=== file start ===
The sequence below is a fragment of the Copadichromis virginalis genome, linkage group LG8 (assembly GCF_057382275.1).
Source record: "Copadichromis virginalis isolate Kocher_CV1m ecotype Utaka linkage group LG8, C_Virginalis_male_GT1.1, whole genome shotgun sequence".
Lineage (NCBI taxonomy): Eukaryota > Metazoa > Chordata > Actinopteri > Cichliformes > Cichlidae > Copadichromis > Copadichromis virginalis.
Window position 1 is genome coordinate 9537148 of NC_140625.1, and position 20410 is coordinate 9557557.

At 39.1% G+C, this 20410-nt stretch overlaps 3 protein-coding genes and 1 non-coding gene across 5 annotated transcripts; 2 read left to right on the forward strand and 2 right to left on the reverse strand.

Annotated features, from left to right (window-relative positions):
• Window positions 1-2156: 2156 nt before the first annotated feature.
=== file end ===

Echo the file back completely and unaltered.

The sequence below is a fragment of the Copadichromis virginalis genome, linkage group LG8 (assembly GCF_057382275.1).
Source record: "Copadichromis virginalis isolate Kocher_CV1m ecotype Utaka linkage group LG8, C_Virginalis_male_GT1.1, whole genome shotgun sequence".
Lineage (NCBI taxonomy): Eukaryota > Metazoa > Chordata > Actinopteri > Cichliformes > Cichlidae > Copadichromis > Copadichromis virginalis.
Window position 1 is genome coordinate 9537148 of NC_140625.1, and position 20410 is coordinate 9557557.

At 39.1% G+C, this 20410-nt stretch overlaps 3 protein-coding genes and 1 non-coding gene across 5 annotated transcripts; 2 read left to right on the forward strand and 2 right to left on the reverse strand.

Annotated features, from left to right (window-relative positions):
• Window positions 1-2156: 2156 nt before the first annotated feature.